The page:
A USGS scientist prepares a tracer solution in a gas-tight bladder that will be pumped into a zone of nitrate-containing groundwater to monitor the production and consumption of nitric oxide dissolved in groundwater. USGS scientists and their colleagues have developed a method to measure the rates at which inorganic nitrogen compounds, such as nitrate and nitrite, transform in groundwater.
Single-well tracer tests involve injecting a tracer solution into one port of a multilevel sampling well, creating a tracer cloud in the groundwater, and then monitoring the water chemistry in the tracer cloud from the same well as the tracer cloud moves away from the well. Single-well tracer tests can be used to measure chemical reactions in the subsurface such as measuring how nitrogen transforms in groundwater.
USGS scientists processing groundwater samples during a subsurface pH modification experiment. In the foreground is a tank containing an injection solution used to create a plume of groundwater with lower pH.
A diagram of a push-pull, single well injection test that can be used to estimate the rate that hydrogen is consumed by bacteria in the subsurface. Step 1 of the test involves the controlled injection of a solution of dissolved hydrogen gas and a non-reactive tracer into a monitoring well. Step 2 involves pumping the injected tracer solution out of the subsurface using the same well, and collecting water-quality samples from the pumped fluid.
A diagram of a natural gradient, single well injection test that can be used to estimate the rate that hydrogen is consumed by bacteria in the subsurface. Step 1 of the test involves the controlled injection of a solution of dissolved hydrogen gas and a non-reactive tracer using a single port of a multilevel monitoring well. Step 2 involves the collection of water-quality samples from the plume of hydrogen and tracer as it drifts past the same well.
A sewage treatment plant on the Massachusetts Military Reservation, Cape Cod discharged its treated wastewater into a series of infiltration beds through pipes like the one in the photo. This practice lasted for more than 60 years, and created a plume of wastewater more than 6 kilometers (approximately 4 miles) long in the subsurface.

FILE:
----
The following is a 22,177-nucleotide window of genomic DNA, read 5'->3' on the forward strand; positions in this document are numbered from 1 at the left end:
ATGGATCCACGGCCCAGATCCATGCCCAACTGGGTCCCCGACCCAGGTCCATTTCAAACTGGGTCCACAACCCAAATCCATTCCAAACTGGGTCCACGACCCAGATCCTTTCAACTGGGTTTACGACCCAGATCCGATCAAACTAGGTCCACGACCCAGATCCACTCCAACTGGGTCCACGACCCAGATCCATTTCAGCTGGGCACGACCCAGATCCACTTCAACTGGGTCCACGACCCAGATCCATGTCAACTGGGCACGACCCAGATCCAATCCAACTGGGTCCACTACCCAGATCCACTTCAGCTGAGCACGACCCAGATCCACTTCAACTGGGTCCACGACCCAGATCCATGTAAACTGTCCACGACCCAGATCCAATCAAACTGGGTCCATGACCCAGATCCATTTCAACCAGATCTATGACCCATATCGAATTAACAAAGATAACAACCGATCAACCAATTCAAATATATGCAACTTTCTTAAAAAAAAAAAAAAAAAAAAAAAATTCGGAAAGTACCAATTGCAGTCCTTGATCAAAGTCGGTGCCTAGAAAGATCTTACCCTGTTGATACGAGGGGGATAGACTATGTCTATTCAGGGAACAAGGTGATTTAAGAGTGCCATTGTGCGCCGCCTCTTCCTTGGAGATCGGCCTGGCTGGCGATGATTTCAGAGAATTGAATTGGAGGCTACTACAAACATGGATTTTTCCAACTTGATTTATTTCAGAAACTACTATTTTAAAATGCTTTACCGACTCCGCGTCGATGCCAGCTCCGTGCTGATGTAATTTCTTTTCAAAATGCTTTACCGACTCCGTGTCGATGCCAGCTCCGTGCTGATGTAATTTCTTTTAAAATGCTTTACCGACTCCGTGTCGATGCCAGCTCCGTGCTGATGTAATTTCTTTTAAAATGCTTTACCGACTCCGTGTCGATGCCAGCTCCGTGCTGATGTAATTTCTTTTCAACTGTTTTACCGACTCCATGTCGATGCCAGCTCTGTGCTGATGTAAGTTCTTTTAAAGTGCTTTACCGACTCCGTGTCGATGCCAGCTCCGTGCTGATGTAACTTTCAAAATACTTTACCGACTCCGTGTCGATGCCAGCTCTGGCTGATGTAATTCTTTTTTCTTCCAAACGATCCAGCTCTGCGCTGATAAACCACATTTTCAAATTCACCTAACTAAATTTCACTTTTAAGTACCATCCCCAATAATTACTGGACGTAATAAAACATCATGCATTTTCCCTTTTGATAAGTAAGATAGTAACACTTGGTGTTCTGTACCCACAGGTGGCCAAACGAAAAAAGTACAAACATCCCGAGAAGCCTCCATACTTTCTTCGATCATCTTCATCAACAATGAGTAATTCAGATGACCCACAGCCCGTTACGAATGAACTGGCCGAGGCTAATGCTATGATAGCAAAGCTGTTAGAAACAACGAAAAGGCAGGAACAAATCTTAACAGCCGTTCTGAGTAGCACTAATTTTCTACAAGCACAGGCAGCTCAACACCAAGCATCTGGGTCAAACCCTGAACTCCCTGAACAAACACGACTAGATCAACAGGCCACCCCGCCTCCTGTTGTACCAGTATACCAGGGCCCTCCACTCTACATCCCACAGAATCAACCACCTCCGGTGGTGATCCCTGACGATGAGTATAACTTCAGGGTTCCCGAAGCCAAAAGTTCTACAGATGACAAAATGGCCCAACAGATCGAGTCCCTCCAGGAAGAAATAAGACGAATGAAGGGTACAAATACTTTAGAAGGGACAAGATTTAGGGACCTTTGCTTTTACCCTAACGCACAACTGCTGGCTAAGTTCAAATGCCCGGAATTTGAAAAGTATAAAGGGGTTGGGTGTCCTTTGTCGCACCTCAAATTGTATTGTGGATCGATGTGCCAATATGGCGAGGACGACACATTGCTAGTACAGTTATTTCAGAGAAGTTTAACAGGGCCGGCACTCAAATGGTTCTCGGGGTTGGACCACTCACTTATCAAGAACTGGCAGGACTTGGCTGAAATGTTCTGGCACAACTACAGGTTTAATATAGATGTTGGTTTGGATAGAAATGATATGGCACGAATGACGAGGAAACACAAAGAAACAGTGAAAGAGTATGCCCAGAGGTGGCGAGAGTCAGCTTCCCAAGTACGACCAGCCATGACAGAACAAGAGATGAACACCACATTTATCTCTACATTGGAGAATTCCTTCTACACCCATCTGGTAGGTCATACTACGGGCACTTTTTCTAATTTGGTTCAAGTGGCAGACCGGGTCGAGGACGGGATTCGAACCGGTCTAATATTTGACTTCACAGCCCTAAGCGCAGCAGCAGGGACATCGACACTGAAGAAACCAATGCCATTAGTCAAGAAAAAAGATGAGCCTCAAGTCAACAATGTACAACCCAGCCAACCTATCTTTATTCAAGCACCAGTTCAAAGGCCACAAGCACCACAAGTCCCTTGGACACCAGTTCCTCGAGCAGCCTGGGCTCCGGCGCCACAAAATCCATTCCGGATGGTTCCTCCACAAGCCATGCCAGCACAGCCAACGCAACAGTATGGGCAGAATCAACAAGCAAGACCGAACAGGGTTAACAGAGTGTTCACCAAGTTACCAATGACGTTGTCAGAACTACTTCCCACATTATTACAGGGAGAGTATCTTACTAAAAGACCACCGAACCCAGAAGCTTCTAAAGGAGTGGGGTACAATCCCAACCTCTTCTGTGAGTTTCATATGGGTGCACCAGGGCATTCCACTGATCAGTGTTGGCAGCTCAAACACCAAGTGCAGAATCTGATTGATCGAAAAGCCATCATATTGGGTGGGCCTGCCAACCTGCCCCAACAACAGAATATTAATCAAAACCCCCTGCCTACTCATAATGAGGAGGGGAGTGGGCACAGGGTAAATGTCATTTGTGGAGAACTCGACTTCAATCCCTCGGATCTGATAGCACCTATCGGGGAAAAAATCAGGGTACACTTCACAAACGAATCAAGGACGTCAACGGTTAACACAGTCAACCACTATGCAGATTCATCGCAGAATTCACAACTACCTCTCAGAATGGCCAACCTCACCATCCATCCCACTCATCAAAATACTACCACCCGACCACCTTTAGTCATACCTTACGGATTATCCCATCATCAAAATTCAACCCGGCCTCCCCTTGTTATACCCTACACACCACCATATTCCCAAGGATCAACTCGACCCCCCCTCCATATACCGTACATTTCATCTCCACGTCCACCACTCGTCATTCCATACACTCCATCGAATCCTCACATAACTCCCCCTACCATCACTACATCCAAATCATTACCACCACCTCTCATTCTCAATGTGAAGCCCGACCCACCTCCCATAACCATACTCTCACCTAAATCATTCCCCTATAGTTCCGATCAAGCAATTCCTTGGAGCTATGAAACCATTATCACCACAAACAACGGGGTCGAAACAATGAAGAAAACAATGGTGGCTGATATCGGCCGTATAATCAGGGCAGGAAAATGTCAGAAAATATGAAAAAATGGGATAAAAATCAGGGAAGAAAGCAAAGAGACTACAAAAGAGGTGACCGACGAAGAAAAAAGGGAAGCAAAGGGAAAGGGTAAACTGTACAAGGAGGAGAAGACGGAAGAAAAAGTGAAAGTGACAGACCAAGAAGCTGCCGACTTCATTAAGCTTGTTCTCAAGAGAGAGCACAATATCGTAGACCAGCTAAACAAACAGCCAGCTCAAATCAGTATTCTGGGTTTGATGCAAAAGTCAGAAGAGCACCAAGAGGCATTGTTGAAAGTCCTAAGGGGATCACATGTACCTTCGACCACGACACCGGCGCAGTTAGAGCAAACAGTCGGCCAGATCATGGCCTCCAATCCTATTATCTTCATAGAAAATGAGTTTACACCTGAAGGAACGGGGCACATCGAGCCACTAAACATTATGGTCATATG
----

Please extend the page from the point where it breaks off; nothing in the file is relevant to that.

USGS scientist collecting water-quality samples for the investigation of the natural restoration of the wastewater plume on Cape Cod, Massachusetts.
A conceptual diagram of the setup of the subsurface tracer test. A solution of bromide (conservative tracer), 17ß-estradiol, 4-nonylphenol, and sulfamethoxazole was injected into the subsurface. A series of corresponding water samples were collected from the multilevel sampler downgradient of the injection well.
Treated wastewater disposal beds on Cape Cod, Massachusetts, which created a large subsurface plume of contaminated groundwater. A team of scientists has been conducting long-term multidisciplinary research on the physical, chemical, and biological processes that control the transport of contaminants in groundwater.
A view of the side of a trench cut into the Cape Cod aquifer showing what is commonly referred to as a "homogeneous" aquifer. Studies of the distribution of the horizontal conductivity resulted in a range of conductivity from 0.02 to 0.34 centimeters per second, which demonstrated that the aquifer is not homogeneous.
Multilevel monitoring wells being prepared for installation prior to a large-scale natural-gradient tracer test above a plume of sewage-contaminated groundwater. Each well has 15 to 20 monitoring ports.
An array of several hundred multilevel wells were installed in an abandoned gravel pit. The array of wells was used to conduct a natural-gradient tracer test. The results of the test provided information on how contaminants are transported in groundwater.